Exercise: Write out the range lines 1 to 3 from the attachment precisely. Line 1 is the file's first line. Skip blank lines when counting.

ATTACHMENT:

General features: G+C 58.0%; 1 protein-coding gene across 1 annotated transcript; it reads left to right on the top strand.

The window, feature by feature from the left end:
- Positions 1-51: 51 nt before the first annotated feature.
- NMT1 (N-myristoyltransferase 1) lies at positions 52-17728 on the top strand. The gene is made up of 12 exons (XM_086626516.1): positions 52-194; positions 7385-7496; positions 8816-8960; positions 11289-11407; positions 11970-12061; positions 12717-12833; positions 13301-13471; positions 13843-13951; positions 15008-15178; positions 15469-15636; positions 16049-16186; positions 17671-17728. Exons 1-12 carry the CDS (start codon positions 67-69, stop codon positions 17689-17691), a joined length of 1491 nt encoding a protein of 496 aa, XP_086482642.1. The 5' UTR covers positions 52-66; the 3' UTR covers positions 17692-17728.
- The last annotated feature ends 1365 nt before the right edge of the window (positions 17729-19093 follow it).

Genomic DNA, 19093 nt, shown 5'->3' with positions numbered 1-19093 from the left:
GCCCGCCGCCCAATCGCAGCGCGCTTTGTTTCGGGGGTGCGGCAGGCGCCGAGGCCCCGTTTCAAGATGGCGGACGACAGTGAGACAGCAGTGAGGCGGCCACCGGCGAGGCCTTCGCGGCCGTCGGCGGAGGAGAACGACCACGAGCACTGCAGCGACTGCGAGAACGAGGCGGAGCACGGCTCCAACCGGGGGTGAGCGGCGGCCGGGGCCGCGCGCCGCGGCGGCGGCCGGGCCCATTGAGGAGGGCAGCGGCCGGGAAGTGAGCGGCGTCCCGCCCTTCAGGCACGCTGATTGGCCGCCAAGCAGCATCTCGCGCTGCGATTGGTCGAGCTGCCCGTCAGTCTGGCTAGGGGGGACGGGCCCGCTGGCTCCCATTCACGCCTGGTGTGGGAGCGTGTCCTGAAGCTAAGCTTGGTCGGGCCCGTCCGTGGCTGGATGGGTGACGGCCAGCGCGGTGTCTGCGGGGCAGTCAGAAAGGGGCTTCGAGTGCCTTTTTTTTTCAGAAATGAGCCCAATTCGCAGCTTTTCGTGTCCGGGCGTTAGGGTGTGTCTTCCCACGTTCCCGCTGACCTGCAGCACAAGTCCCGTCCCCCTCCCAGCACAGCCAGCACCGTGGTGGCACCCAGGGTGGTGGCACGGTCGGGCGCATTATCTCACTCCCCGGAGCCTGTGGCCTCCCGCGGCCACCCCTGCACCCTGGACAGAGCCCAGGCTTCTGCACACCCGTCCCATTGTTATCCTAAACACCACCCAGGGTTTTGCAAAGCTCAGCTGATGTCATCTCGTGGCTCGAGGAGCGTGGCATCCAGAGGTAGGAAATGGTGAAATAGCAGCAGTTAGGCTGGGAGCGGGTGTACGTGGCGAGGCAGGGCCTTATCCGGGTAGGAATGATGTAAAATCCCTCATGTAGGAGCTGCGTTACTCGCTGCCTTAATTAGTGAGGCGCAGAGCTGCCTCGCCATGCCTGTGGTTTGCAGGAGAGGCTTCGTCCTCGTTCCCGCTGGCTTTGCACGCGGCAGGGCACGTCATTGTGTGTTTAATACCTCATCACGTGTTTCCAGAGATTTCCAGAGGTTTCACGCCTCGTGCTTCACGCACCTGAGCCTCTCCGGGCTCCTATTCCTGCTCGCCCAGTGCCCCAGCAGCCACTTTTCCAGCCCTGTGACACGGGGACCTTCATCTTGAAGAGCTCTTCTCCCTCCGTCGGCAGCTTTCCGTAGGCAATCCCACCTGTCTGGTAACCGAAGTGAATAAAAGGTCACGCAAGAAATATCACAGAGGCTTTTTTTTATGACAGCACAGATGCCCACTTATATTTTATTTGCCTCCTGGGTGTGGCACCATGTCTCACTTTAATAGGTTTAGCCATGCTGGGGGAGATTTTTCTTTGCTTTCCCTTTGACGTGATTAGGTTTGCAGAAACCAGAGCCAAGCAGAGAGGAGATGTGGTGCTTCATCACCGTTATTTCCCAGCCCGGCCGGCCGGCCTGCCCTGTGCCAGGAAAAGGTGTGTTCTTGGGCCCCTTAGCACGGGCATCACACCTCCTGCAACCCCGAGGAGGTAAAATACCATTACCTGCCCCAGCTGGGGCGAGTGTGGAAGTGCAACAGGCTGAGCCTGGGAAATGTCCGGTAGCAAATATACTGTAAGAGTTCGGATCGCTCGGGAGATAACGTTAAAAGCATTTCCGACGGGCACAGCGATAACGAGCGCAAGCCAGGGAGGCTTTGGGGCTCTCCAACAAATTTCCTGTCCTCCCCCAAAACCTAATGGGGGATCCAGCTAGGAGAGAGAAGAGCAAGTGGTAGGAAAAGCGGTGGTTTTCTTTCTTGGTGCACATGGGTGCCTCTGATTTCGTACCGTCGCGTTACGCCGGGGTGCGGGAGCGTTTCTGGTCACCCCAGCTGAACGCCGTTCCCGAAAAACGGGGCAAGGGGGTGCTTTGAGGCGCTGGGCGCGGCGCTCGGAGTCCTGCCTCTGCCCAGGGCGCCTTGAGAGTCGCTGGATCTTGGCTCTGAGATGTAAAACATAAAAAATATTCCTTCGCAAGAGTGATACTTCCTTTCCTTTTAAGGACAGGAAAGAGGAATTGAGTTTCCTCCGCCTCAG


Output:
General features: G+C 58.0%; 1 protein-coding gene across 1 annotated transcript; it reads left to right on the top strand.

The window, feature by feature from the left end:
- Positions 1-51: 51 nt before the first annotated feature.